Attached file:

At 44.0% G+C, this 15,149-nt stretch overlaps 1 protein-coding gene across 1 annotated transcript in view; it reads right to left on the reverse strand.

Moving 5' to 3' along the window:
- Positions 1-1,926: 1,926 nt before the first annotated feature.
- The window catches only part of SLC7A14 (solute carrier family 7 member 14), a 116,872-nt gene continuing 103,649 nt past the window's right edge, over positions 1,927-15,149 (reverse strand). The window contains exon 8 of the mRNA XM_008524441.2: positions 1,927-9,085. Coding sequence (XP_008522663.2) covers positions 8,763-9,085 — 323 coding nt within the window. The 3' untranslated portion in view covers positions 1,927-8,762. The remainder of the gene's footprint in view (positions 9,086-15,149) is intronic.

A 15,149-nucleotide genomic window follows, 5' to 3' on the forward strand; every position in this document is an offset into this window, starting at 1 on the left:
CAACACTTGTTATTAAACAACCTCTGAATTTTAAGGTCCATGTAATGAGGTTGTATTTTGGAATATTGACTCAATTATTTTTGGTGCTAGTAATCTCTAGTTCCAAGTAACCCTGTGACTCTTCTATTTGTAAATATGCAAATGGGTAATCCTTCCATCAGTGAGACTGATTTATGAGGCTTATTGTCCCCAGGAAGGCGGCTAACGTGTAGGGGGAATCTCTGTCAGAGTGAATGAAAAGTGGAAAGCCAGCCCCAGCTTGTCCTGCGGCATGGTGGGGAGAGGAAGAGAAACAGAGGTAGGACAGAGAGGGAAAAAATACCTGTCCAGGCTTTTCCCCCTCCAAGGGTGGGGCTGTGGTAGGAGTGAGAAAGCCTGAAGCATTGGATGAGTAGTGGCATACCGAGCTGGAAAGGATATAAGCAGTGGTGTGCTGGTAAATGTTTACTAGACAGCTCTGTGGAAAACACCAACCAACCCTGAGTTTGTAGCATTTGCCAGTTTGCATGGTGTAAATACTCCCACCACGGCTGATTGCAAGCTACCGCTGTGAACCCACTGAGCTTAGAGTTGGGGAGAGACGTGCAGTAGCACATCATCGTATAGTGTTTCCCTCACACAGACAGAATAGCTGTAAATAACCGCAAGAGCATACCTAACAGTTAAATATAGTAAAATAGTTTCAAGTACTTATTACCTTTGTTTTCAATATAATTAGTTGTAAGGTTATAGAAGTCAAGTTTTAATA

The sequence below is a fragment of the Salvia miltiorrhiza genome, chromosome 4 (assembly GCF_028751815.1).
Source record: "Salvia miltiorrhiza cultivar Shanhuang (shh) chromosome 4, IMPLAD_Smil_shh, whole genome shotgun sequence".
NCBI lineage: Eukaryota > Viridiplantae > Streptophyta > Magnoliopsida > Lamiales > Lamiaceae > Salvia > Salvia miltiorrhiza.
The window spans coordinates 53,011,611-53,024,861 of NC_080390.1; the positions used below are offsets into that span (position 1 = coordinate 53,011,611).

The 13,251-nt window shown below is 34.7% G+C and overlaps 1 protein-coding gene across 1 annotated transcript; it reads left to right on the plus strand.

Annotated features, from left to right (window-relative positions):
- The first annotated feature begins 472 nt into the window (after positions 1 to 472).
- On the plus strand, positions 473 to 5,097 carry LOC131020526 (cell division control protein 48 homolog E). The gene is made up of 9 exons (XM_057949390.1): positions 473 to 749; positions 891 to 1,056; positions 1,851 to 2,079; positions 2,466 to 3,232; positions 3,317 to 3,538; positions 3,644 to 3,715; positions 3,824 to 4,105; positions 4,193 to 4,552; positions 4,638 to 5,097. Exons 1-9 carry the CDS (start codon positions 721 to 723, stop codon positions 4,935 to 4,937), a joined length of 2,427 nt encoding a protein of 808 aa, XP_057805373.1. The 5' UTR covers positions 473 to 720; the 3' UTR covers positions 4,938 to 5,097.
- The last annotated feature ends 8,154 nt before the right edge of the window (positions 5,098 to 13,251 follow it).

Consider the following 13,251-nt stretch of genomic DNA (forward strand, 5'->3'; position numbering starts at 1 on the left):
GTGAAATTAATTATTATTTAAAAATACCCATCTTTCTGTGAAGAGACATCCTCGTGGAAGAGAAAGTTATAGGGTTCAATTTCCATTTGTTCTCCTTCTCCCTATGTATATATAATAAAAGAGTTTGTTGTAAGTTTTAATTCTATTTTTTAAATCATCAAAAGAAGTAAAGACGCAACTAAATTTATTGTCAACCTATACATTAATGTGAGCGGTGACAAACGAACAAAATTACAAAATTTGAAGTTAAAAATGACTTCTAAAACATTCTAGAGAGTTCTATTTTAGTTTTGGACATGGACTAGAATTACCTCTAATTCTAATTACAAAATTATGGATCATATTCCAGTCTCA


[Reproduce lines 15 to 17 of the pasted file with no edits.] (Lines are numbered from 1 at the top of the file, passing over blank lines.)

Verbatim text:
- The last annotated feature ends 8,154 nt before the right edge of the window (positions 5,098 to 13,251 follow it).

Consider the following 13,251-nt stretch of genomic DNA (forward strand, 5'->3'; position numbering starts at 1 on the left):
GTGAAATTAATTATTATTTAAAAATACCCATCTTTCTGTGAAGAGACATCCTCGTGGAAGAGAAAGTTATAGGGTTCAATTTCCATTTGTTCTCCTTCTCCCTATGTATATATAATAAAAGAGTTTGTTGTAAGTTTTAATTCTATTTTTTAAATCATCAAAAGAAGTAAAGACGCAACTAAATTTATTGTCAACCTATACATTAATGTGAGCGGTGACAAACGAACAAAATTACAAAATTTGAAGTTAAAAATGACTTCTAAAACATTCTAGAGAGTTCTATTTTAGTTTTGGACATGGACTAGAATTACCTCTAATTCTAATTACAAAATTATGGATCATATTCCAGTCTCA